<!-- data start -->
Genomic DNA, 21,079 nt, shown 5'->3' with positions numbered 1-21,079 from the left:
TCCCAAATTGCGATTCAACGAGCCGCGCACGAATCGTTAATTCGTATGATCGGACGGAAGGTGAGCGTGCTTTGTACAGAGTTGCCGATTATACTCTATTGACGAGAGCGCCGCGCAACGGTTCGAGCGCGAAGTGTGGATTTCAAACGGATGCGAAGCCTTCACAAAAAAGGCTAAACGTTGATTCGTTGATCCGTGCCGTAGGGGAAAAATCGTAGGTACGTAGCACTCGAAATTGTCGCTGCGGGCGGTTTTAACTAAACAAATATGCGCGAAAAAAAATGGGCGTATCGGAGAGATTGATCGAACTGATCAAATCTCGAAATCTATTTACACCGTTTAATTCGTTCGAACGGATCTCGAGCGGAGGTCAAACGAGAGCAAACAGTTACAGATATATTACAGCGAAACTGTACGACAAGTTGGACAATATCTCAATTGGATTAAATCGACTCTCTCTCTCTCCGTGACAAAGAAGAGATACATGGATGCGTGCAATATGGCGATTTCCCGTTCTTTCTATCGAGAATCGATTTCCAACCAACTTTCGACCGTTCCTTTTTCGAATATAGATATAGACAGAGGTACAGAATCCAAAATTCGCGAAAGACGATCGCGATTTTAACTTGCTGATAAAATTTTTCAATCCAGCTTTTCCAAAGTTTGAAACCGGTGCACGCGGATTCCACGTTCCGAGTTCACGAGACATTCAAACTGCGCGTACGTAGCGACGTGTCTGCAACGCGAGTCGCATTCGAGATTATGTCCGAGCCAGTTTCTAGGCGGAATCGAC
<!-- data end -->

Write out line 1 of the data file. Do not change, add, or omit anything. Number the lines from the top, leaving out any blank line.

Genomic DNA, 21,079 nt, shown 5'->3' with positions numbered 1-21,079 from the left: